To make things even more interesting I’d brought along my new Sony NEX-5 pocket camera with its DSLR sized APC-S sensor and its new 16mm F2.8 lens and if I didn’t know better I’d swear Stick was teasing me to try and do as well as him while he was using his much superior (and expensive) Canon 5d Mark II DSLR, so leaving my own Canon 5d Mark II in the truck I grabbed the little Sony NEX-5 and headed out.. but not before securing my handicap with Stick.  I knew he’d been wanting to try my Sigma 12-25mm F4 lens which is a very difficult lens to use without specific instruction so I offered it up and he accepted.  Handicap secured!

 

Probably the majority of my very best landscapes were made with the Sigma 12-24mm F4 lens so it is indeed a very capable lens, but the first time you look through the viewfinder of your full frame DSLR at a 12mm rectangular view you feel a bit lost and you’re not sure what to do.  In contrast my 16mm F2.8 lens on an APC-S sensor Sony NEX-5 was providing me a fixed 24mm (35mm equiv).

Sony NEX-5, 16mm F2.8  @F5.6  ISO 200  Sweep Panoramic Mode 

 

Probably the majority of my very best landscapes were made with the Sigma 12-24mm F4 lens so it is indeed a very capable lens, but the first time you look through the viewfinder of your full frame DSLR at a 12mm rectangular view you feel a bit lost and you’re not sure what to do.  In contrast my 16mm F2.8 lens on an APC-S sensor Sony NEX-5 was providing me a fixed 24mm (35mm equiv).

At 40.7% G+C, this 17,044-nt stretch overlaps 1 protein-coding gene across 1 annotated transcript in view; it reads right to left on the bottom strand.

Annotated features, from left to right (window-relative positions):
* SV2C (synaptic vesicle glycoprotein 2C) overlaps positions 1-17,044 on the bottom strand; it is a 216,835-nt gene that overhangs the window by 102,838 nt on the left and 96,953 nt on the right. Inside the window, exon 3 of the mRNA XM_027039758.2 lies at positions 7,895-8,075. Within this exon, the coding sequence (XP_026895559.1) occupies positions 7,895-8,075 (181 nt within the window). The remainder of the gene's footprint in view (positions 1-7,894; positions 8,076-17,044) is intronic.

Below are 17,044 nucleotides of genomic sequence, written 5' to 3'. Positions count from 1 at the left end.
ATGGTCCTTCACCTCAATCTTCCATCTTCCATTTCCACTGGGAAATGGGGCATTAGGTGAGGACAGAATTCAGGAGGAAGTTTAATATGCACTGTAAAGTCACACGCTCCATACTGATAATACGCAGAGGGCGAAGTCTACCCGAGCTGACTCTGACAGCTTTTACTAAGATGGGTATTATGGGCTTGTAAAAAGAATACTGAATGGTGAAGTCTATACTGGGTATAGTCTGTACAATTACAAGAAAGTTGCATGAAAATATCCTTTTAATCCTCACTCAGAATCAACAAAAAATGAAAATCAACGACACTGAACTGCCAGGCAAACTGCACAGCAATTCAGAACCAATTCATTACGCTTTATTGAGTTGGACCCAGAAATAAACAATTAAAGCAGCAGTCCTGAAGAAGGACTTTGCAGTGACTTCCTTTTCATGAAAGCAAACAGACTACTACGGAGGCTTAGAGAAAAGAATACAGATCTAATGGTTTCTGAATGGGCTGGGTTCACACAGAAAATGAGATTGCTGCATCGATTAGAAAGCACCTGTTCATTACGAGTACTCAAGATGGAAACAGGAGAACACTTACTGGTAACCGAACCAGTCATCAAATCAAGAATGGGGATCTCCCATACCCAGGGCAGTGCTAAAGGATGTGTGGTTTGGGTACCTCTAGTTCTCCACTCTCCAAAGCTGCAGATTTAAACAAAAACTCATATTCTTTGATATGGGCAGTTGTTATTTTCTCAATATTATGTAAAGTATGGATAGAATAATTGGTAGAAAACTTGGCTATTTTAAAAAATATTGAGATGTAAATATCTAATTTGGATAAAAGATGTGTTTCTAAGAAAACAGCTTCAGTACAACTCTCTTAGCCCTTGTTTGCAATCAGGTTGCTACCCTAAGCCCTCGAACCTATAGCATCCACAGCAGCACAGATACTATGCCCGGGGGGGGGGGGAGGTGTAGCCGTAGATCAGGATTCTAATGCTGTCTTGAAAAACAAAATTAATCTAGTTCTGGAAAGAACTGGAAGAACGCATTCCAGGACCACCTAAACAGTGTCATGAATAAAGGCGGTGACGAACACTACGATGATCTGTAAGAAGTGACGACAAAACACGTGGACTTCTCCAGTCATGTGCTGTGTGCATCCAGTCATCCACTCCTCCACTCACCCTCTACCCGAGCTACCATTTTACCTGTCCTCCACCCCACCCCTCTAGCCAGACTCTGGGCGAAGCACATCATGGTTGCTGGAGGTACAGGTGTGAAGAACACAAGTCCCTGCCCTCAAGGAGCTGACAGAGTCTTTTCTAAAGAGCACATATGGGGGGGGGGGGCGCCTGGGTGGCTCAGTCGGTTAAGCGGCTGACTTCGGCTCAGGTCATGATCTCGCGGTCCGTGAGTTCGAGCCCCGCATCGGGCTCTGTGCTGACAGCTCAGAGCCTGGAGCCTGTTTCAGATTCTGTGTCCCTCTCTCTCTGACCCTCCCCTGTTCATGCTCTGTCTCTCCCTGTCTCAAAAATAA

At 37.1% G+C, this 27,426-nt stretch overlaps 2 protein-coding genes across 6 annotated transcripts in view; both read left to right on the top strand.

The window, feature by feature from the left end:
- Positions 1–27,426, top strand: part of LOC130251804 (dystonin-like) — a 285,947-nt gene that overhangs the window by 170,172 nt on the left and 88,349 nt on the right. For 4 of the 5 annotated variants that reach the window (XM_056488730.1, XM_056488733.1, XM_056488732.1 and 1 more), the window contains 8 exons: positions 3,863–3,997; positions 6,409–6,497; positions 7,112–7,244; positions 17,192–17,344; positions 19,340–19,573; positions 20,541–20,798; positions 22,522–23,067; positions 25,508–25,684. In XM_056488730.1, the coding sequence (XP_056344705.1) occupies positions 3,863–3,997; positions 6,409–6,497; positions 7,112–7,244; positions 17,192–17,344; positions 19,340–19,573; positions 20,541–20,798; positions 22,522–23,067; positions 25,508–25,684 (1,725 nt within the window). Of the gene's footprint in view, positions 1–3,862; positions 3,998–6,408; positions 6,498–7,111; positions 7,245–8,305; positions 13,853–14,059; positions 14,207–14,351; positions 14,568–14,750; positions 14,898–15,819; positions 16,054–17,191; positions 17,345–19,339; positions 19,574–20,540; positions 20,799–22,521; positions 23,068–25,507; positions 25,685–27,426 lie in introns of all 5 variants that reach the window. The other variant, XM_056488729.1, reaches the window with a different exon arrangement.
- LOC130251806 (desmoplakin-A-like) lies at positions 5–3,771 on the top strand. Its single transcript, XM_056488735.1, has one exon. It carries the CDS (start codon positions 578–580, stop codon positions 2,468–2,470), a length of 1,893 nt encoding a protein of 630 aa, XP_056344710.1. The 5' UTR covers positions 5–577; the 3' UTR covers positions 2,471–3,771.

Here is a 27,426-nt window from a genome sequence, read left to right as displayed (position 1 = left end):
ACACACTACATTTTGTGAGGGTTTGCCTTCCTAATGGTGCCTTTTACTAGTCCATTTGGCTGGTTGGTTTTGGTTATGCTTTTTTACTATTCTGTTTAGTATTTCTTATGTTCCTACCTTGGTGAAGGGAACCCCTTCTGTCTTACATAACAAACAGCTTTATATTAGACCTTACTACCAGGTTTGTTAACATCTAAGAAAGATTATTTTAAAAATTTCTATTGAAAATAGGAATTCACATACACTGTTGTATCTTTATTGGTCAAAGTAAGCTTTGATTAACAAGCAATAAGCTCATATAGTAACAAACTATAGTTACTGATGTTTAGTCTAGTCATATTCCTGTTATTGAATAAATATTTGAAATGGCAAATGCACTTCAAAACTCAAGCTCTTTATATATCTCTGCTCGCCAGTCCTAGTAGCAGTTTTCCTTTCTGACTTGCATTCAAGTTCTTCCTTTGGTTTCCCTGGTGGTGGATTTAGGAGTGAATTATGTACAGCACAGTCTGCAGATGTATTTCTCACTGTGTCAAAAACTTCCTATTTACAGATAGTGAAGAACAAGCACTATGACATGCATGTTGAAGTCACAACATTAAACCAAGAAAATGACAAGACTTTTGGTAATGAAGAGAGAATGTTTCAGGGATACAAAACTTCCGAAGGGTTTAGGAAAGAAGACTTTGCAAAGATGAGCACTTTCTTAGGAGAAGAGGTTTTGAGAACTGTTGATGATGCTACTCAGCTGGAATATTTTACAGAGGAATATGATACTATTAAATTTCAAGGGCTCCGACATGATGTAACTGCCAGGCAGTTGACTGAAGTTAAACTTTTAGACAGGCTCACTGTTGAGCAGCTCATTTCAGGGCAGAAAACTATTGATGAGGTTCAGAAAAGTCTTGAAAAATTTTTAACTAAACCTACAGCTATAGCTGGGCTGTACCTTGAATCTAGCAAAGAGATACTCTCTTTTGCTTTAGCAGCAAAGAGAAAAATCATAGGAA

Looking at the Canon 5d Mark II and the Sony NEX-5 side by side reveals a night and day difference in both size and weight, not to mention style and user interface concept.  The Canon is a very traditional DSLR, the Sony a brand new concept in consumer orientated point and shoots with a DSLR sized sensor for better image quality.  Either way you look at it, I knew which one I’d rather carry around all day.  To make matters even more interesting I was going to shoot in straight jpeg mode just like most beginners and/or users of point and shoot cameras would be using.  Enough chatter, let’s take a look at the results!

 

This is one of my favorite views  A tall chedji (thank you Stick for telling me the Thai name for the things) in the background framed by clay brick walls with perfectly aligned clay bricks leading from the corners of the foreground to the end of the background.  Usually the sky is a hot washed out white color, or a faded blue at best. Today we had storm clouds.  What a difference a cloud makes!  Can you see why I favor inclement weather?

 

Sony NEX-5, 16mm F2.8  @F5.6  ISO 200 

 

This is one of my favorite views  A tall chedji (thank you Stick for telling me the Thai name for the things) in the background framed by clay brick walls with perfectly aligned clay bricks leading from the corners of the foreground to the end of the background.  Usually the sky is a hot washed out white color, or a faded blue at best. Today we had storm clouds.  What a difference a cloud makes!  Can you see why I favor inclement weather?

 

When using a wide angle there are three visual components to try and include, a foreground (the green leaves), a mid-ground (first structure), and a background (furthest chedji and brick wall).  Having all three lends scale and helps make the image more visually appealing.  In this case we had a nice streak of sunlight lighting the mid to back ground areas for further scale and visual appeal, and of course the nice clouds.

 

Sony NEX-5, 16mm F2.8  @F8  ISO 200 

 

When using a wide angle there are three visual components to try and include, a foreground (the green leaves), a mid-ground (first structure), and a background (furthest chedji and brick wall).  Having all three lends scale and helps make the image more visually appealing.  In this case we had a nice streak of sunlight lighting the mid to back ground areas for further scale and visual appeal, and of course the nice clouds.